Critics of short-selling erupt at every instance of plunging share prices, and the current crisis among US-listed Chinese companies is no exception. Critics say investors should assume these companies are innocent until proven guilty (in a court of law). Short-sellers are fear mongers, they say, and their unproven allegations do harm to companies and investors. Short-sellers acting in concert could cause a full-blown market panic.
These people usually propose all kinds of limitations on short-selling. One popular recommendation is to limit short-selling to only the largest, most liquid stocks.
This is a bad idea, and particularly bad in the current instance. Banning shorting of small- and medium-sized developing companies destroys the economic incentive for short-sellers to expose weak business plans, accounting irregularities and fraud while companies are still in an early stage.
In the case of Chinese reverse takeovers (RTOs), such exposure was clearly overdue, and the ordinary precautions of auditing and due diligence were either skipped or, in many cases, woefully inadequate. Banning short-selling and options trading eliminates the quantitative risk signals those activities naturally provide – namely, high share-borrowing costs and high put option premiums.
Woe the RTO
Critics of short-selling are also wrong to believe greater authority and government regulation can be more effective than short-sellers at catching or preventing large-scale fraud. The track record of the US Securities and Exchange Commission (SEC), the Financial Industry Regulatory Authority, the Public Company Accounting Oversight Board and the Federal Reserve in the US shows that regulators almost never take action until after the crisis has unfolded (as they did in the case of American subprime mortgages) or when the problem company is already too big to fail (as in the case of General Motors or the American Insurance Group).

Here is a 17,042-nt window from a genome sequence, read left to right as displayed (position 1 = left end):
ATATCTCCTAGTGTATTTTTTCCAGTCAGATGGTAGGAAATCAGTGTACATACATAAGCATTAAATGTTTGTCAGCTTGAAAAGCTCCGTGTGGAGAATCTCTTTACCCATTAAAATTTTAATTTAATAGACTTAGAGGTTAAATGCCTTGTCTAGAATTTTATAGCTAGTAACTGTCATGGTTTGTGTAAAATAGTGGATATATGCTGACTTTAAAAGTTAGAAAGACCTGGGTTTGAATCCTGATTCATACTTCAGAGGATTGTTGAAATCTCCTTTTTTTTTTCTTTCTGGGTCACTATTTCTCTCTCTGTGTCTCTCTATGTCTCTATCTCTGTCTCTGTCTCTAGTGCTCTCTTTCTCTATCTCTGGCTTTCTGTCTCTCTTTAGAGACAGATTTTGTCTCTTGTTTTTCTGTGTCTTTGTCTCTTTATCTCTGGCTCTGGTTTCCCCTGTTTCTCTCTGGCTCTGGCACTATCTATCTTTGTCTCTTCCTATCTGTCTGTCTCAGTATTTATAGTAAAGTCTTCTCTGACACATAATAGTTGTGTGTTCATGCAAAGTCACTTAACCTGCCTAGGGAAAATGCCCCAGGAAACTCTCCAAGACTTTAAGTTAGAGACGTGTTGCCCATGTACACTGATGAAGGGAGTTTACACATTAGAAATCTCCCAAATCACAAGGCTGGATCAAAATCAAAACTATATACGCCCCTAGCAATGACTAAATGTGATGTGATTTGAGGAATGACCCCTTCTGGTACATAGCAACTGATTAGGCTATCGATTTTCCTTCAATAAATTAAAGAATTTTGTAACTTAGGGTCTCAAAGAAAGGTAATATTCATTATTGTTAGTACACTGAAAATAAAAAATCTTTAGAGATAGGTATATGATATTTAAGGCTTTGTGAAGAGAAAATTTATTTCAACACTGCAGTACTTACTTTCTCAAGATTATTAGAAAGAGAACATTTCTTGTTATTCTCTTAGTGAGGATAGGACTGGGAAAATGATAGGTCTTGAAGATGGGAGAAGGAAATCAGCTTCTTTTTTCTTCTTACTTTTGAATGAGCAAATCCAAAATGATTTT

Bigger budgets and greater power for regulators are unnecessary if short-sellers are allowed to perform their natural role in the markets. Short-sellers do not cost taxpayers one cent – indeed, the best ones earn a nice profit from their efforts.
First of all, understand that short-sellers had no economic incentive to research fraud in China until the US-listed shares achieved enough liquidity. Rarely do companies with a market capitalization of less than US$100 million draw the attention of short-sellers. The opportunity is just not profitable, even if the company in question is a total fraud. But in 2009 and 2010 many Chinese companies achieved listings on major US exchanges, and consequently exposed themselves to the scrutiny of the shorts.
In the past 12 months, short-sellers have uncovered widespread evidence of fraud at many of these companies.
For example, on April 28 I reported that four months of video surveillance of Sino Clean Energy (SCEI) show little or no production of coal water slurry fuel at each of its three plants, calling into question whether it has even one-tenth of the US$33.7 million in sales it reported achieving in the first quarter of 2011. SCEI’s chairman then tried to disprove the video surveillance by posting copies of his own security camera videos that appeared to show production activity at the company’s main facility in Tongchuan, Shanxi province.
However, I subsequently showed from official weather records and photographs that the chairman installed his security camera after the fact and that his production videos were staged sometime after the period in question. SCEI stock fell from over US$7 per share in February to close at US$2.10 on May 8, following my most recent report.